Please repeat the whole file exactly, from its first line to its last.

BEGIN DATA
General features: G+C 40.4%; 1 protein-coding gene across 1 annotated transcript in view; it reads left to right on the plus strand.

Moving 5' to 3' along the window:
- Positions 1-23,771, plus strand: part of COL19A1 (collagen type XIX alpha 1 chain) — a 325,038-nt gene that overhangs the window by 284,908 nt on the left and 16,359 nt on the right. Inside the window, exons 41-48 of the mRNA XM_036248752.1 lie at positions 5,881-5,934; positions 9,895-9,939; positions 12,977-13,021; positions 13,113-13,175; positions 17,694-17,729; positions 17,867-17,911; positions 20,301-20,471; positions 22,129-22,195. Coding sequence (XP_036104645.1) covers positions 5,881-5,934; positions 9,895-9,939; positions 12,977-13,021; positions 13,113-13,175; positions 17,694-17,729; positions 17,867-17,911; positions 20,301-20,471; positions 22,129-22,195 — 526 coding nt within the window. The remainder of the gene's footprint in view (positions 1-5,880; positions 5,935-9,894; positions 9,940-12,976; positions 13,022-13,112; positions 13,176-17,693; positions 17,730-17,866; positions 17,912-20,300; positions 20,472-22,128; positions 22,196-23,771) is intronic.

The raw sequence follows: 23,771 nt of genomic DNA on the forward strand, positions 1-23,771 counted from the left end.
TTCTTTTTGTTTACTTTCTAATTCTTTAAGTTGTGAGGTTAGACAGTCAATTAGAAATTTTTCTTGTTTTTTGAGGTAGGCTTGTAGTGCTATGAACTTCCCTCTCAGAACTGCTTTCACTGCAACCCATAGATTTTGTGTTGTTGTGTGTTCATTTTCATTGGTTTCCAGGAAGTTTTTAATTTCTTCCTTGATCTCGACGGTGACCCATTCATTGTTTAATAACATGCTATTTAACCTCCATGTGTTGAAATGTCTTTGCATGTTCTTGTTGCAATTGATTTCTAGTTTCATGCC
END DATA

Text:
General features: G+C 40.4%; 1 protein-coding gene across 1 annotated transcript in view; it reads left to right on the plus strand.

Moving 5' to 3' along the window:
- Positions 1-23,771, plus strand: part of COL19A1 (collagen type XIX alpha 1 chain) — a 325,038-nt gene that overhangs the window by 284,908 nt on the left and 16,359 nt on the right. Inside the window, exons 41-48 of the mRNA XM_036248752.1 lie at positions 5,881-5,934; positions 9,895-9,939; positions 12,977-13,021; positions 13,113-13,175; positions 17,694-17,729; positions 17,867-17,911; positions 20,301-20,471; positions 22,129-22,195. Coding sequence (XP_036104645.1) covers positions 5,881-5,934; positions 9,895-9,939; positions 12,977-13,021; positions 13,113-13,175; positions 17,694-17,729; positions 17,867-17,911; positions 20,301-20,471; positions 22,129-22,195 — 526 coding nt within the window. The remainder of the gene's footprint in view (positions 1-5,880; positions 5,935-9,894; positions 9,940-12,976; positions 13,022-13,112; positions 13,176-17,693; positions 17,730-17,866; positions 17,912-20,300; positions 20,472-22,128; positions 22,196-23,771) is intronic.

The raw sequence follows: 23,771 nt of genomic DNA on the forward strand, positions 1-23,771 counted from the left end.
TTCTTTTTGTTTACTTTCTAATTCTTTAAGTTGTGAGGTTAGACAGTCAATTAGAAATTTTTCTTGTTTTTTGAGGTAGGCTTGTAGTGCTATGAACTTCCCTCTCAGAACTGCTTTCACTGCAACCCATAGATTTTGTGTTGTTGTGTGTTCATTTTCATTGGTTTCCAGGAAGTTTTTAATTTCTTCCTTGATCTCGACGGTGACCCATTCATTGTTTAATAACATGCTATTTAACCTCCATGTGTTGAAATGTCTTTGCATGTTCTTGTTGCAATTGATTTCTAGTTTCATGCC